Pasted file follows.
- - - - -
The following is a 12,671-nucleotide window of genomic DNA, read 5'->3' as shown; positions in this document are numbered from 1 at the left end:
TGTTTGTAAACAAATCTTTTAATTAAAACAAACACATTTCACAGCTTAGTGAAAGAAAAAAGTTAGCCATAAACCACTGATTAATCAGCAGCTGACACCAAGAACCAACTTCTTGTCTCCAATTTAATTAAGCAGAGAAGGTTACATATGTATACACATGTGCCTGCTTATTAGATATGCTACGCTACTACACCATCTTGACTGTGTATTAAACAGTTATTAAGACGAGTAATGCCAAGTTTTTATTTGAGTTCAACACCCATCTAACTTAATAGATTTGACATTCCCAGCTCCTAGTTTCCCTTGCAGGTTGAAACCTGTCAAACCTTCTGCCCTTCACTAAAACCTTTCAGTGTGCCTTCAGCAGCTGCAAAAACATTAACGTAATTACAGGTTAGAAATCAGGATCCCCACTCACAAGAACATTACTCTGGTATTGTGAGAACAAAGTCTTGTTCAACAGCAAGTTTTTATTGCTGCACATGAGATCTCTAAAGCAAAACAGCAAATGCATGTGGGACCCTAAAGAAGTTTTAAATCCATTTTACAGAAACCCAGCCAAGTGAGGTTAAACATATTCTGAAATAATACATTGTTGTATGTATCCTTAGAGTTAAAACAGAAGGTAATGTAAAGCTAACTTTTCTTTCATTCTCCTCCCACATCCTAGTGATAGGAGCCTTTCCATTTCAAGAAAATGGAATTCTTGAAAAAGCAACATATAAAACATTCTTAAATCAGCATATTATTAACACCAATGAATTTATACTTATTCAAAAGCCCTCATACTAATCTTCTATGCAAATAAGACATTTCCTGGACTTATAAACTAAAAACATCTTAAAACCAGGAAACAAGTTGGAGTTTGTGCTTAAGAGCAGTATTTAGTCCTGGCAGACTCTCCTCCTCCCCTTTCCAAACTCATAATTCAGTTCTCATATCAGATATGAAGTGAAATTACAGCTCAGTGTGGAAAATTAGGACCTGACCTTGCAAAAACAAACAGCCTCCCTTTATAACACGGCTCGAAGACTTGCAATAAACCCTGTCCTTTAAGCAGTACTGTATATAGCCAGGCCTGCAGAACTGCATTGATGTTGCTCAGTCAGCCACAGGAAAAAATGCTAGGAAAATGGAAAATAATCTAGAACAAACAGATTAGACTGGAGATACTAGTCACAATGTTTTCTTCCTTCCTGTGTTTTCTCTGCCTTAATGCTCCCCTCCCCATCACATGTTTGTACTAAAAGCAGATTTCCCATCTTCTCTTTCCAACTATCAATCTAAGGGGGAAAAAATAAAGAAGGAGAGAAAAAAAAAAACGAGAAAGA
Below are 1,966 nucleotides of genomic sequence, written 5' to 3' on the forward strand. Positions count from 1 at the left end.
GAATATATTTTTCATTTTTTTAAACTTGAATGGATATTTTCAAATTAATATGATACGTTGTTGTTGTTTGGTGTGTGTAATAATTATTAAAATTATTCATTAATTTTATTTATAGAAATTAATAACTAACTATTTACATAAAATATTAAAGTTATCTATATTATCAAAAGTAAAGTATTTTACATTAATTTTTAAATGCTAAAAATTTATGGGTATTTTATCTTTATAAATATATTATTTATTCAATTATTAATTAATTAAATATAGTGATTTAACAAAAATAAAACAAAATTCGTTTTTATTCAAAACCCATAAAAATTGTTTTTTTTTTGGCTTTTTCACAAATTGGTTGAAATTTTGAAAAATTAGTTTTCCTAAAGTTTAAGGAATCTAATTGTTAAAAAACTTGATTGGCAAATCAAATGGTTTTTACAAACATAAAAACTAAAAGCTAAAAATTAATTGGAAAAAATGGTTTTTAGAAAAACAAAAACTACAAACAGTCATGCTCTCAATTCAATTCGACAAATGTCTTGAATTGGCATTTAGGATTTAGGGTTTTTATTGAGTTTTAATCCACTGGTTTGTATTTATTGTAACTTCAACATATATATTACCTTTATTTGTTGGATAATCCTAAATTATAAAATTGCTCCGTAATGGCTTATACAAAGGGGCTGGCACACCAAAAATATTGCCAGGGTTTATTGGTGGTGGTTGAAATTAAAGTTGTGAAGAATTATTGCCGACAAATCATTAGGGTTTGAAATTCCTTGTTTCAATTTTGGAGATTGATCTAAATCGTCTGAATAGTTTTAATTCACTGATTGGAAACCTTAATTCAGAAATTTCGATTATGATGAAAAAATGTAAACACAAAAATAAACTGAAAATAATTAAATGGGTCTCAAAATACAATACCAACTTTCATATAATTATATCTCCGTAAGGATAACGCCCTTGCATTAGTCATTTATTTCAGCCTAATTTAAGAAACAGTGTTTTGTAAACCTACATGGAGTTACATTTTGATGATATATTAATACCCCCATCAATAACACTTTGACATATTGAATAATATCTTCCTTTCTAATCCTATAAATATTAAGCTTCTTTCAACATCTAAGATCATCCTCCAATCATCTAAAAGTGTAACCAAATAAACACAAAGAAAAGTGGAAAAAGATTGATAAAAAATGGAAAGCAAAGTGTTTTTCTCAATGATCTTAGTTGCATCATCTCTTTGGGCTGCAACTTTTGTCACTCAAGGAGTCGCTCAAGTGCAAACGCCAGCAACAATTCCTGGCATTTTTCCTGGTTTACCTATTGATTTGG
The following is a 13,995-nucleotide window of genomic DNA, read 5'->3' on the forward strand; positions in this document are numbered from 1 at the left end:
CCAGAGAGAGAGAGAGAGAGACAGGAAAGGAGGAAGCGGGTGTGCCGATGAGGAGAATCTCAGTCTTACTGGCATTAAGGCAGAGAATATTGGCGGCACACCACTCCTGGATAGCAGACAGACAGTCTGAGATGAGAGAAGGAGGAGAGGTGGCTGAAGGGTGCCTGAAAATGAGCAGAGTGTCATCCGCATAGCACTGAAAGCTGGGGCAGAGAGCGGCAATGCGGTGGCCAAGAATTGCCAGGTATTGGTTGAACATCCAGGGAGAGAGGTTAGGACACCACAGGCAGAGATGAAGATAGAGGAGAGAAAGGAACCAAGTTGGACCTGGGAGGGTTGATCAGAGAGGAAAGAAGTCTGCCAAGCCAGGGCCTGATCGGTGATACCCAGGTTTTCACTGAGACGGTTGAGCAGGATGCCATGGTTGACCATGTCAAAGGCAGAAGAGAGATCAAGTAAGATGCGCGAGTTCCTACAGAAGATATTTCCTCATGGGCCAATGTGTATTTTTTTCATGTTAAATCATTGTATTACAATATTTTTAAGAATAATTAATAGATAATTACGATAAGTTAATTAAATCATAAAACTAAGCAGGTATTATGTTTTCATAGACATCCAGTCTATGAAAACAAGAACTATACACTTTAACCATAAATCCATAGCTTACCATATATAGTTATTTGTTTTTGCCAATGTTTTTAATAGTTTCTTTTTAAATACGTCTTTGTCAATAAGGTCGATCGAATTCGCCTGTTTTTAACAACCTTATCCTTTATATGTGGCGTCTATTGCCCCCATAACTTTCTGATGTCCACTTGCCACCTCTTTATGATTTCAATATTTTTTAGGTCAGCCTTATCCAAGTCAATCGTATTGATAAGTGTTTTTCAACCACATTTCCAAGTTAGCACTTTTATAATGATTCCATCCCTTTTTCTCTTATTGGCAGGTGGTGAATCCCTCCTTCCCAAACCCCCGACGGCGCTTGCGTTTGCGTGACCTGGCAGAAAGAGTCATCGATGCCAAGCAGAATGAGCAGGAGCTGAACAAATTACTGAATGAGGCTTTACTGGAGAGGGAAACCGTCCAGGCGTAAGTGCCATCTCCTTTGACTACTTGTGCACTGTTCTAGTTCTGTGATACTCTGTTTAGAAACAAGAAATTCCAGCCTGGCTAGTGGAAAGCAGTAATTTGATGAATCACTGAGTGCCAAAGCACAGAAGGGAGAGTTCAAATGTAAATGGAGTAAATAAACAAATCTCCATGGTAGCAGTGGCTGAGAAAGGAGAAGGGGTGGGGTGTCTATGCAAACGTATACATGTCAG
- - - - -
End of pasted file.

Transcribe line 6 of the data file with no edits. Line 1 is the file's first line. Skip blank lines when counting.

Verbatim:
CCAGAGAGAGAGAGAGAGAGACAGGAAAGGAGGAAGCGGGTGTGCCGATGAGGAGAATCTCAGTCTTACTGGCATTAAGGCAGAGAATATTGGCGGCACACCACTCCTGGATAGCAGACAGACAGTCTGAGATGAGAGAAGGAGGAGAGGTGGCTGAAGGGTGCCTGAAAATGAGCAGAGTGTCATCCGCATAGCACTGAAAGCTGGGGCAGAGAGCGGCAATGCGGTGGCCAAGAATTGCCAGGTATTGGTTGAACATCCAGGGAGAGAGGTTAGGACACCACAGGCAGAGATGAAGATAGAGGAGAGAAAGGAACCAAGTTGGACCTGGGAGGGTTGATCAGAGAGGAAAGAAGTCTGCCAAGCCAGGGCCTGATCGGTGATACCCAGGTTTTCACTGAGACGGTTGAGCAGGATGCCATGGTTGACCATGTCAAAGGCAGAAGAGAGATCAAGTAAGATGCGCGAGTTCCTACAGAAGATATTTCCTCATGGGCCAATGTGTATTTTTTTCATGTTAAATCATTGTATTACAATATTTTTAAGAATAATTAATAGATAATTACGATAAGTTAATTAAATCATAAAACTAAGCAGGTATTATGTTTTCATAGACATCCAGTCTATGAAAACAAGAACTATACACTTTAACCATAAATCCATAGCTTACCATATATAGTTATTTGTTTTTGCCAATGTTTTTAATAGTTTCTTTTTAAATACGTCTTTGTCAATAAGGTCGATCGAATTCGCCTGTTTTTAACAACCTTATCCTTTATATGTGGCGTCTATTGCCCCCATAACTTTCTGATGTCCACTTGCCACCTCTTTATGATTTCAATATTTTTTAGGTCAGCCTTATCCAAGTCAATCGTATTGATAAGTGTTTTTCAACCACATTTCCAAGTTAGCACTTTTATAATGATTCCATCCCTTTTTCTCTTATTGGCAGGTGGTGAATCCCTCCTTCCCAAACCCCCGACGGCGCTTGCGTTTGCGTGACCTGGCAGAAAGAGTCATCGATGCCAAGCAGAATGAGCAGGAGCTGAACAAATTACTGAATGAGGCTTTACTGGAGAGGGAAACCGTCCAGGCGTAAGTGCCATCTCCTTTGACTACTTGTGCACTGTTCTAGTTCTGTGATACTCTGTTTAGAAACAAGAAATTCCAGCCTGGCTAGTGGAAAGCAGTAATTTGATGAATCACTGAGTGCCAAAGCACAGAAGGGAGAGTTCAAATGTAAATGGAGTAAATAAACAAATCTCCATGGTAGCAGTGGCTGAGAAAGGAGAAGGGGTGGGGTGTCTATGCAAACGTATACATGTCAG